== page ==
Pleading Guilty to a Criminal Charge


The topics in the Dial-A-Law series provide only general information on legal issues within the Province of Alberta. The purpose of this topic is to inform you of your legal rights and responsibilities. This is not legal advice. If you require legal advice, you should contact a lawyer.

This topic discusses the effects of pleading guilty to a criminal offence. You should get legal advice from a lawyer before you plead guilty to a criminal charge.

Note: Always arrive at Court dressed appropriately. You want to show that your appearance and manners are respectful. Be well groomed and wear clean clothes. Speak politely to the members of the Court, the Judge, the Crown Prosecutor, and anyone else involved in your matter.

Process for Pleading Guilty

Before a criminal charge goes to trial, the Court will ask the accused how they plead. At this point, the accused person can plead or say “guilty” or “not guilty”. At the first Court appearance, the person does not need to plead guilty or not guilty. Generally, a person will enter a plea of not guilty when they are scheduling a trial date, or a plea of guilty on a date scheduled for a guilty plea and sentencing.

When it is time to take your plea, the clerk will read out the charge against the accused, and then will ask the accused “how do you plead?”. An accused can reserve or not state their plea for several Court appearances, as long as they are taking active steps to move their case along (i.e. working on hiring a lawyer, obtaining disclosure, etc).

Language: If your first language is not English, you have the right to a translator who speaks your language to help you understand what is said in Court. If you require the assistance of a translator, talk to a duty counsel before your matter is called out in court, so that arrangements can be made. It is important that you understand exactly what is happening with your matter.

 

Pleading “Guilty”

If an accused person pleads guilty:

  1. They will be given a punishment or sentence for committing the criminal offence. A Judge may sentence them immediately after their plea or adjourn the sentencing to a later date.
  2. A Judge may order a Pre-Sentence Report. This Report provides information to the Court on the age of the accused, level of maturity, character, criminal record, behavior, attitude, and willingness to make amends. This report is prepared by a probation officer and will require the accused to meet with their probation officer to be interviewed.

Note: Before pleading guilty, it is recommended that the accused person request “disclosure” from the Crown Prosecutor’s office. A disclosure package contains the potential evidence that could be called at trial, including the evidence that the Crown can rely on to try to prove its case against the accused. This would include police notes and reports about the case, any statements provided to police by the accused and other witnesses, and photographs and video evidence. The accused is entitled to, and should, know the Crown’s case against them before they give up their right to a trial by pleading guilty. The disclosure package will help to know the evidence and determine whether the Crown could prove the charges at a trial.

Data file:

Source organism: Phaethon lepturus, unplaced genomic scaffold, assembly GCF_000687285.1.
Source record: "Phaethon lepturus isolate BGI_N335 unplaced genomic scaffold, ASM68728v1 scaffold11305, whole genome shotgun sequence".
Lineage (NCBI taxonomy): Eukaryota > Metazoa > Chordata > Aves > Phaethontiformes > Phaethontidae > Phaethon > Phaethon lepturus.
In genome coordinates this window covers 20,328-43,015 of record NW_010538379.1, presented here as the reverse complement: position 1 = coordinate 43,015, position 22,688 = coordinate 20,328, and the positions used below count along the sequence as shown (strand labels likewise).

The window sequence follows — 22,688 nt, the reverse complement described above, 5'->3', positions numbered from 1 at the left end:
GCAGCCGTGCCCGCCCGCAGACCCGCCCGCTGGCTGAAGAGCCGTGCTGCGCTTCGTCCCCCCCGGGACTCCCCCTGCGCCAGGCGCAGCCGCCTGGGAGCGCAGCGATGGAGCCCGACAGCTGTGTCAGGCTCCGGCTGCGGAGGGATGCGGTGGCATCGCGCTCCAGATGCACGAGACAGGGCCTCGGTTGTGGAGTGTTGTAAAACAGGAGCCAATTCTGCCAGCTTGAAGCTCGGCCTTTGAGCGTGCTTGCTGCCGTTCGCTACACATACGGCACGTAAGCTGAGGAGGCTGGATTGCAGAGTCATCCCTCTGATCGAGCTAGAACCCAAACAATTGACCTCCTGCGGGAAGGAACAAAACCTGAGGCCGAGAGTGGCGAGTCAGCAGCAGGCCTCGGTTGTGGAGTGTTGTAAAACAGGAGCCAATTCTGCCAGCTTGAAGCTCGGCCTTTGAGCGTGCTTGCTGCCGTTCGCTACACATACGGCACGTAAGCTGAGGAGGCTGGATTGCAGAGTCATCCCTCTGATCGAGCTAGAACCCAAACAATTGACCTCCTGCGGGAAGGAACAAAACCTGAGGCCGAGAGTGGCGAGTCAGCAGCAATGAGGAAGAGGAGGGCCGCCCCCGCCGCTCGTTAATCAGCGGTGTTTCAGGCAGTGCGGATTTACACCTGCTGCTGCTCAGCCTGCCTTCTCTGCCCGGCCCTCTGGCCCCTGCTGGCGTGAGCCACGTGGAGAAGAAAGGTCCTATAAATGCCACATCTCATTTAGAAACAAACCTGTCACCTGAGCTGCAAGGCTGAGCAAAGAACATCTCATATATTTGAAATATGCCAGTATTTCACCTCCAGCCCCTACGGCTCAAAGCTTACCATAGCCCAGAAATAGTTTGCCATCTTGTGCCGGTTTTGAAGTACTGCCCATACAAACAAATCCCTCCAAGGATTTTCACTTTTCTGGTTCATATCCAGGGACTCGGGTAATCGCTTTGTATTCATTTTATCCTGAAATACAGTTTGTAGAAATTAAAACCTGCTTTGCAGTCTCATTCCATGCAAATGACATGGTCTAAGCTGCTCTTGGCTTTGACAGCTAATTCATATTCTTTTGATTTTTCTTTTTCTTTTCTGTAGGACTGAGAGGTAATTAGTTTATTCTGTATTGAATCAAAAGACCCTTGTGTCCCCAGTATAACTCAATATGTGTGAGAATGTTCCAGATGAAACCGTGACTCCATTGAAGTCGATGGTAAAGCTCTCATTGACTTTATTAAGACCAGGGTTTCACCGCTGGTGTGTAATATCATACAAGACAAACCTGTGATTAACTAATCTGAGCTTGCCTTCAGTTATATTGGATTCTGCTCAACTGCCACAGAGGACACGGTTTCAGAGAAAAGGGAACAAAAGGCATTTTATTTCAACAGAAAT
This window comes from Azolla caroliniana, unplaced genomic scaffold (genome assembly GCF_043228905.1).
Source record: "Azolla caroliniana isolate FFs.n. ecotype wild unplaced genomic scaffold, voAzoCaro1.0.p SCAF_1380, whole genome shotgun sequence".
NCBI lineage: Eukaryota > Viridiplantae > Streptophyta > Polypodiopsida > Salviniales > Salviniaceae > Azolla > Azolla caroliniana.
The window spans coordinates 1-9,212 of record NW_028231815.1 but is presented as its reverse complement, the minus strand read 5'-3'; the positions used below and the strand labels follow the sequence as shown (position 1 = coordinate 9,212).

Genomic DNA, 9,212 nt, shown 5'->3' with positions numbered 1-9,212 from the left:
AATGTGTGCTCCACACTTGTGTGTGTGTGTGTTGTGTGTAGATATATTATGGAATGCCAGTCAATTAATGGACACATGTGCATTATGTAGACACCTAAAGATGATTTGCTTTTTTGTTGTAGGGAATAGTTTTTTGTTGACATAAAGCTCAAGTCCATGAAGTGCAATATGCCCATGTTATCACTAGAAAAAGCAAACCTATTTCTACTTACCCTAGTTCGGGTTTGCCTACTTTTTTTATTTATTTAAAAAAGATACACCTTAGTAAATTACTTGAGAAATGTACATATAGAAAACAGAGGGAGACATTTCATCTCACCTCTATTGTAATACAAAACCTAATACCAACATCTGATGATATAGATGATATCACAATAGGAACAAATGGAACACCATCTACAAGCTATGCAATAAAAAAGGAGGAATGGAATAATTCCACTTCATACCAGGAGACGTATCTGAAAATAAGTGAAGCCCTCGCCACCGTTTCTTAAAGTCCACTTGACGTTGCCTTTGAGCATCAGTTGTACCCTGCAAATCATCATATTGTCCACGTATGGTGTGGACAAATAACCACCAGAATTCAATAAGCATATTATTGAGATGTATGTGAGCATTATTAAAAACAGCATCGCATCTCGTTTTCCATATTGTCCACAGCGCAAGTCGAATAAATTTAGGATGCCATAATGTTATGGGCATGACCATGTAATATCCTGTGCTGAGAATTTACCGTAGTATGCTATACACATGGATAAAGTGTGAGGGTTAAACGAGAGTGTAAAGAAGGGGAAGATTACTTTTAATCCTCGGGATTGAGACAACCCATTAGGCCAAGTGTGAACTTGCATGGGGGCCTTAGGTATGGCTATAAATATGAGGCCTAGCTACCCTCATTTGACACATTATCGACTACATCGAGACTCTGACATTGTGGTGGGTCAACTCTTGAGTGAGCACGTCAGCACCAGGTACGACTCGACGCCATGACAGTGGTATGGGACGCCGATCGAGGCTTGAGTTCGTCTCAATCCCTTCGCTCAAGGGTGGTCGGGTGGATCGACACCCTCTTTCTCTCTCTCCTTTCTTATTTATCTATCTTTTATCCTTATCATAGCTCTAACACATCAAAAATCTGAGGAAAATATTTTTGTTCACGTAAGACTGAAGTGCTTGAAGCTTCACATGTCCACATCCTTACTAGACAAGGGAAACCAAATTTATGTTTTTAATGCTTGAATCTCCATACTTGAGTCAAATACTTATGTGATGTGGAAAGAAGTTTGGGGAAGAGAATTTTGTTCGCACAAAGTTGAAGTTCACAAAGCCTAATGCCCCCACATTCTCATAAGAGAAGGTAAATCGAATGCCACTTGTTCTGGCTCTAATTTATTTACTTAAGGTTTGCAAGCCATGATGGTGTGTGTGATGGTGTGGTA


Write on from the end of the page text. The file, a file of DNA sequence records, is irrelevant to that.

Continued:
If an accused pleads guilty, the Judge will confirm the following before accepting the guilty plea:

  1. That the accused is making the plea voluntarily, and they have not been forced or threatened to plead guilty.
  2. That the accused understands that by pleading guilty, they are admitting the essential elements of the offence that they are pleading guilty to.
  3. That the guilty plea will likely result in a conviction and a criminal record, and that the accused is giving up their right to a trial where the Crown would have to prove the charges against them beyond a reasonable doubt.
  4. That the judge is the one who makes the final decision on what the sentence will be. So even if the accused and the Crown Prosecutor had agreed on what the sentence should be, the judge can agree or not agree with this proposal; and
  5. That the facts support the charge that the accused is pleading guilty to.

Pleading “Not Guilty”

If an accused person pleads not guilty, a trial date or a preliminary inquiry date will be set. This date usually ranges from 2 to 6 months or more, from the date the accused enters their plea.

Note: An accused person can change their plea from “not guilty” to “guilty” after the trial date or preliminary inquiry date has been set. The accused must notify the Crown prosecutor and ask to have the matter brought forward in docket Court. A date for entering the guilty plea and determining sentencing will then be set.

Diversion Programs and Peace Bonds

Sometimes, the Crown will agree to “divert” the charges from the regular criminal justice system. Meaning they will be dealt with without entering a guilty or not guilty plea.